You name it – on representing geographic diversity in names


There has recently been some discussion in OpenStreetMap on names and labeling due to some people expressing the desire to abandon the geographically neutral labeling on the OpenStreetMap standard style. One of the things this discussion once again showed is a basic problem in the way names are recorded in OpenStreetMap which I here want to briefly discuss.

The OpenStreetMap naming system is based on the idea that features in the database can have a local name, the name predominantly used locally for the feature, as well as an arbitrary number of names in different languages, that is how non-locals or locals speaking a different language than most name it. The first is to be mapped in the name tag, the latter ones go into name:<language> tags where <language> usually it the two letter code of the language of the name. There are other name tags like alt_name (for an alternative local name) or old_name (for a historic name no more in active use).

The OpenStreetMap standard style renders the content of the name tag and this way is supposed to display the name locally used. This is one of the most characteristic aspects of the map and a highly visible demonstration of OpenStreetMap being based on local knowledge and valuing geographic and cultural diversity. That there are of course people who think it is more important to have another map (in addition to hundreds of commercial OSM based maps) where they can read the labels than at least a single map that can be read by any local mapper all over the world in their local area is obvious but this is not my topic here.

The problem with basing labels on a single name tag for the local name is that then local mappers are often in conflict between tagging the actual local name and tagging whatever they want to see on the map – which might be affected by the desire of uniformity in labeling or to make the map better readable for non-locals. As a result the name tag often contains compound strings containing names in multiple languages, in particular in regions where multiple languages are widely used by locals and there might not even be a single dominant local name.

Labels in several languages in Morocco

Labels in several languages in Korea

The solution to this problem would lie in dropping the illusion that there is always a single local name that can be verifiably mapped. Instead you would tag the names in the different languages as it is done currently and add a format string indicating what the common form of displaying the names of this feature locally is. Separating the multilingual name data from the information on local name use is the key here.

The format string would normally not have to be specified for every feature individually since typically all features in an area would use the same format string. Instead you would have the individual features inherit the format strings of the administrative units they are located in.

For example in case of Germany the admin_level 2 boundary relation (51477) would get something like language_format=$de – and there would be no need for further format strings locally except maybe for a few smaller areas with a local language or individual features with only a foreign language name. Switzerland (51701) would get language_format=$de/$fr/$it/$rm and the different Cantons would get different format strings depending on the locally used languages.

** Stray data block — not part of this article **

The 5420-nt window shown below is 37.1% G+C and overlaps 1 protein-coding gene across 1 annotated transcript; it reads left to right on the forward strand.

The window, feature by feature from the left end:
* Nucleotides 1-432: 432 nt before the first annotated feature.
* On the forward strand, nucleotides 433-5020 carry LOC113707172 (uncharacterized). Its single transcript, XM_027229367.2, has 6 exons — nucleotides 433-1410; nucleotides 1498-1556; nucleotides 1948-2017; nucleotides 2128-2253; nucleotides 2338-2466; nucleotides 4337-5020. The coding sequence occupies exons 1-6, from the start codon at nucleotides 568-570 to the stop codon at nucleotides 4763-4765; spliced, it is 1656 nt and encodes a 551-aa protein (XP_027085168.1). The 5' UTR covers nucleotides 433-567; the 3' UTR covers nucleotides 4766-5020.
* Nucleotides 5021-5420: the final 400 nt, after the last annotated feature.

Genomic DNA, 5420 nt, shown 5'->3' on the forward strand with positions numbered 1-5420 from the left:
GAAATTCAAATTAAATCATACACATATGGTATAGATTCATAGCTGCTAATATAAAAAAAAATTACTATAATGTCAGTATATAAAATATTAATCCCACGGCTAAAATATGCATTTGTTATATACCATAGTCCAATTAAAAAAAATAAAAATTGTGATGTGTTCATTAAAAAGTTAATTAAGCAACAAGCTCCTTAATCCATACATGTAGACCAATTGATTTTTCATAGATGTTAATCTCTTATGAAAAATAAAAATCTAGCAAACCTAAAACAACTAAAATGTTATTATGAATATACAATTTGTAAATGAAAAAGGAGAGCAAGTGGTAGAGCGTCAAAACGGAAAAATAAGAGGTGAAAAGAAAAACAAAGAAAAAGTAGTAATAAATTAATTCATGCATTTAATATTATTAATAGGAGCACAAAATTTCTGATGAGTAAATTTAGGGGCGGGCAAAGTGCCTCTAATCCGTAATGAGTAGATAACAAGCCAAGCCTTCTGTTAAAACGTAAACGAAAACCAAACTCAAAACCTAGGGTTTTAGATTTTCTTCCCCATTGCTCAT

The key and syntax for the format string are just an example of course to illustrate the idea – those could be different.

I think the advantages of this concept are obvious:

  • The rules for the individual language name tags are much clearer and better defined so there is less room for arbitrariness resulting in more reliable data for the data user than from the name tag.
  • Any desire of the local mappers to get certain labels in the map would be articulated in the format strings and would not tint the actual name data.
  • The format string allows data users a lot more flexibility – it can be ignored, modified or replaced by a custom and globally constant format string or a more complex interpreting function with fallbacks, transliterations etc. Or data users can select if they want to use format strings on a per feature basis or only as inherited from the admin units.
  • The problem that different script variants are needed for the same Unicode characters in different languages (a.k.a. the Han unification problem) would be solved as well.
  • Using the individual language names as data source for labels instead of the separately tagged name tag allows for quality control of this data through the map – likely resulting in less errors and inconsistencies in the name data overall.
  • There would be an easy fallback during transition to this tagging system – if there is no valid format string or any of the languages in the format string is not tagged you could fall back to the legacy name tag.

But i will also mention the main disadvantages of this idea:

  • The data users do not get a hand drawn label string prepared by the mapper and ready to use but have to interpret more structured information in the form of individual names and format strings.
  • Allowing features to inherit the format string of administrative units will require spatial relationship tests which are too expensive to be done on the fly so this would need support from the OSM data converters, in particular those that are used for map rendering (like osm2pgsql, Imposm). This is not trivial, especially if you want to take into account that changing the format string of an administrative unit would potentially affect all named features within that unit.

Another possible point of critique is that the format string is non-verifiable. But obviously if the current name tag is verifiable so is the format string which just describes its structure in an abstract form.

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